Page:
B.S. Chemical Engineering MIT 2003
Many attractive features of biological self-assembly make it both a paradigm and an implement for the bottom-up assembly of new materials. Nucleic acids, DNA in particular, are easy to synthesize and chemically robust, making them a popular tool for micro-and nano-scale materials assembly. Hybridization and melting of DNA molecules is well characterized. Assembly of DNA via Watson-Crick pairing can be tuned by varying the sequence order, strand length, pH, salt concentration, and temperature. DNA can be modified with different functional groups for attachment to various inorganic and organic building blocks, such as: metal nanoparticles and surfaces; quantum dots; glass surfaces; and polymer colloids.
Polystyrene colloidal particles modified with DNA and assembled into various structures can be investigated using techniques, which have long been invaluable for the study of biological systems: optical, fluorescence, and confocal microscopy. By incorporating a combination of molecular and microscale self-assembly techniques, as well as the unique functionality of DNA, we demonstrate a simple and robust route towards DNA-patterned glass substrates, on which large 2D colloidal arrays can be assembled via sequence-specific hybridization. Laser diffraction as well as optical and fluorescence microscopy was used to monitor the quality of the arrays. In addition, these arrays could be disassembled and reassembled via thermal cycling, i.e. melting and rehybridization of DNA. Finally we demonstrate additional functionality of DNA-directed assembly by utilizing a Pb(II) sensitive DNAzyme sequence (collaboration with Prof. Yi Lu).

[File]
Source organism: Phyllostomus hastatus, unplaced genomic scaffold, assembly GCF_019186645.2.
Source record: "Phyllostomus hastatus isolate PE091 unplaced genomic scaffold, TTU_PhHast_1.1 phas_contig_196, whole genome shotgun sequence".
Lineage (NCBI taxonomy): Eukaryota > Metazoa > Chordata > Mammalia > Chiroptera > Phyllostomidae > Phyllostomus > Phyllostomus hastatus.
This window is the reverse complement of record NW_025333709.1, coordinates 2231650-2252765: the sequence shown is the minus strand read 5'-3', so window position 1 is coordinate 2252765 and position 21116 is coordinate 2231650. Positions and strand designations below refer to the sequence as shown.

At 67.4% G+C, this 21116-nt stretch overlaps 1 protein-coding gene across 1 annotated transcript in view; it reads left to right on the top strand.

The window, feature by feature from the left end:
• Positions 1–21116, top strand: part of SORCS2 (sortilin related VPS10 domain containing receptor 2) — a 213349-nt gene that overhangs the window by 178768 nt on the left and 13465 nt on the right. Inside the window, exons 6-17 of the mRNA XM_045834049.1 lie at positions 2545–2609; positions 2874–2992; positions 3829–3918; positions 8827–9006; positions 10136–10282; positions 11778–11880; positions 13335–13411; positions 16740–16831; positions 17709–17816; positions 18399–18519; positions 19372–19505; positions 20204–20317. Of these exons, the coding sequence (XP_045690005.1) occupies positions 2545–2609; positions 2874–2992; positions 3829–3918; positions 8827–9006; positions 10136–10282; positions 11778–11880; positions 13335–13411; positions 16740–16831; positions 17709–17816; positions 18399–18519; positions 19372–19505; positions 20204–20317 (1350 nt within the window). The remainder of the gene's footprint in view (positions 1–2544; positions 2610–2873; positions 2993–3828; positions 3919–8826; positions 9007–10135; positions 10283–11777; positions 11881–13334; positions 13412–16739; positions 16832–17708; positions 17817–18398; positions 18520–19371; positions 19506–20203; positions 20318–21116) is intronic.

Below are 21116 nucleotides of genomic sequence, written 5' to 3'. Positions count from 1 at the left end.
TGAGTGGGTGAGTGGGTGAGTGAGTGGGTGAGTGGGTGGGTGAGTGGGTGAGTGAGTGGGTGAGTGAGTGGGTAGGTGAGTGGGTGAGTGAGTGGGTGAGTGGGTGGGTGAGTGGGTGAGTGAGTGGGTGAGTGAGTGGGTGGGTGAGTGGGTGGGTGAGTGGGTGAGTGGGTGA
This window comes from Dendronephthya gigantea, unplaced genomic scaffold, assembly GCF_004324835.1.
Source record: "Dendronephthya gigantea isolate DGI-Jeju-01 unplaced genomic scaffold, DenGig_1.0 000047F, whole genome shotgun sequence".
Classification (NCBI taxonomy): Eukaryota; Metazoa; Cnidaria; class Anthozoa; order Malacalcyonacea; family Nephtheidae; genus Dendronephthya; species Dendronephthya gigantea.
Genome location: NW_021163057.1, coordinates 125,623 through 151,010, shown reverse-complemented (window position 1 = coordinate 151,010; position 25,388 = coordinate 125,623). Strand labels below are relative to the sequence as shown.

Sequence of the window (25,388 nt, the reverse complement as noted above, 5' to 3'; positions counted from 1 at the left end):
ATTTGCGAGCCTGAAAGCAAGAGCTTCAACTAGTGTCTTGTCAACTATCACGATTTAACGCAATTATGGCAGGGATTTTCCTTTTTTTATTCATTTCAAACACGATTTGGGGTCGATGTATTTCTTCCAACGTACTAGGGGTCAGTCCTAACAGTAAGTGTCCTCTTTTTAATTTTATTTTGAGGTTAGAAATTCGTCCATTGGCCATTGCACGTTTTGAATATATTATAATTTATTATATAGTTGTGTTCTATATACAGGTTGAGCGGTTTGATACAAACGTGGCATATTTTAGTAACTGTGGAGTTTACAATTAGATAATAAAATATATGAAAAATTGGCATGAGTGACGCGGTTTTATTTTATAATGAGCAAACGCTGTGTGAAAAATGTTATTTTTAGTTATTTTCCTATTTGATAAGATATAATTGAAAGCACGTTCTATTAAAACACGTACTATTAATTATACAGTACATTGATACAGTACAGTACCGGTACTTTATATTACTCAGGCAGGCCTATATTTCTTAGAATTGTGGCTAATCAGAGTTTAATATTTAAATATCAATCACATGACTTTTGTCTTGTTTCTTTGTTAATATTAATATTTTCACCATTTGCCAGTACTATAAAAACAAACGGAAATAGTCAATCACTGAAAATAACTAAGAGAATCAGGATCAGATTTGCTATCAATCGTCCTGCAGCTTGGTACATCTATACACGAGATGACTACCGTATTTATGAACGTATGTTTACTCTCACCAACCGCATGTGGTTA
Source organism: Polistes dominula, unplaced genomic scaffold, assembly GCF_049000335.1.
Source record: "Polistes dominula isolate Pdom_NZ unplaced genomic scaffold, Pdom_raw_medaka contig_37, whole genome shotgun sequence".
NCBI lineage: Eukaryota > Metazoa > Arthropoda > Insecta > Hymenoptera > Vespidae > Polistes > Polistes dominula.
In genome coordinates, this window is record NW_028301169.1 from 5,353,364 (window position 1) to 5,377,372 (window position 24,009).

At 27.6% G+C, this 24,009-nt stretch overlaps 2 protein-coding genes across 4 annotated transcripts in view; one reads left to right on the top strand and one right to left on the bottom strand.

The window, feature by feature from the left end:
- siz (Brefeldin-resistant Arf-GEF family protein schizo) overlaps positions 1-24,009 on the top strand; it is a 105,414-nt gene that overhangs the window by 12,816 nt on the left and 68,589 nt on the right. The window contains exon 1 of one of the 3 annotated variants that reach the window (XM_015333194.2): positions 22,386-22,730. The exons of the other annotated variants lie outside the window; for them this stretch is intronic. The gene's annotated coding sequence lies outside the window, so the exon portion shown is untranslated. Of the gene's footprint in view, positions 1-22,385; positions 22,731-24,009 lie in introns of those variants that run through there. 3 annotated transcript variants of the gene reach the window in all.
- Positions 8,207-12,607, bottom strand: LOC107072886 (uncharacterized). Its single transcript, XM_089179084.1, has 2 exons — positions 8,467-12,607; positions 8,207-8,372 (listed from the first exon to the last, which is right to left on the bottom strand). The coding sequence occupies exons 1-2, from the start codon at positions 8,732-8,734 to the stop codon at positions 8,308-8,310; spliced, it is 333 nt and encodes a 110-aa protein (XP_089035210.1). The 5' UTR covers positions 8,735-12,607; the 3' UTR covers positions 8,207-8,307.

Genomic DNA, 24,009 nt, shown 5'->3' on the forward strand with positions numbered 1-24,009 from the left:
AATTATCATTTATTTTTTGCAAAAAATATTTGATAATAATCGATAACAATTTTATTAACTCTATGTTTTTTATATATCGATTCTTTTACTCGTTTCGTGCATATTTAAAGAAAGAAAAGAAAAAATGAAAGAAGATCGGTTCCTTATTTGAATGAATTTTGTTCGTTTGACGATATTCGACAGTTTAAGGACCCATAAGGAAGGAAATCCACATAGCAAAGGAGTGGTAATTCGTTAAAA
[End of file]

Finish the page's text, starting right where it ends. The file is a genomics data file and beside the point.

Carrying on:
We hope to incorporate DNA functionalization and sequence-specific assembly as well as other unique biochemical features of DNA into self-assembly of three-dimensional micro-and nanoscale materials.